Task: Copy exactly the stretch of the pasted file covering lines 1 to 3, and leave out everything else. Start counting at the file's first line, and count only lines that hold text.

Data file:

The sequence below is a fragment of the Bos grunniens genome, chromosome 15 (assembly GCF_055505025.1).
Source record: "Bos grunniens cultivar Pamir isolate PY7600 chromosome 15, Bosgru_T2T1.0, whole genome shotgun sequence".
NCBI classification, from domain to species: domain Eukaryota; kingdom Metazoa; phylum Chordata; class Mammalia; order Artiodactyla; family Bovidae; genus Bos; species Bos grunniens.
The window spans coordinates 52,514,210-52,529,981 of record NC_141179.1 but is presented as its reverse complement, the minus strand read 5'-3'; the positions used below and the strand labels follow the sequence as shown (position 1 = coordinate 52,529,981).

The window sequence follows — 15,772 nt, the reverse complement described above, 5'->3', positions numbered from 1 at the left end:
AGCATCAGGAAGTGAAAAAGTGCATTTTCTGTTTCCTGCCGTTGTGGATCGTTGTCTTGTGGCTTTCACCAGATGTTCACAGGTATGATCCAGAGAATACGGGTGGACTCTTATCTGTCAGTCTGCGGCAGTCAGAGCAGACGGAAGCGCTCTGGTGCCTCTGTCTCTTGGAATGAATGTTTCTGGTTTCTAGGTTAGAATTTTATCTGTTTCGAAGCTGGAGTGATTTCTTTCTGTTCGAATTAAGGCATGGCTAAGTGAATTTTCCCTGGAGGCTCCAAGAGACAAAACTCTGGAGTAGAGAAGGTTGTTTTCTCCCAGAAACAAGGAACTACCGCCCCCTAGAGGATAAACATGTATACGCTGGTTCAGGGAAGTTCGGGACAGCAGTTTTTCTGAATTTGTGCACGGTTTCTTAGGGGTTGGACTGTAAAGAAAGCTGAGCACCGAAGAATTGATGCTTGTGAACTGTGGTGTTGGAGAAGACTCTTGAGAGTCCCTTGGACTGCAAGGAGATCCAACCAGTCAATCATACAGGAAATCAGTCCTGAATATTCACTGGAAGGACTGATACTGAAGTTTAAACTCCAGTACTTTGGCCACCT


The sequence below is a fragment of the Bos grunniens genome, chromosome 15 (assembly GCF_055505025.1).
Source record: "Bos grunniens cultivar Pamir isolate PY7600 chromosome 15, Bosgru_T2T1.0, whole genome shotgun sequence".
NCBI classification, from domain to species: domain Eukaryota; kingdom Metazoa; phylum Chordata; class Mammalia; order Artiodactyla; family Bovidae; genus Bos; species Bos grunniens.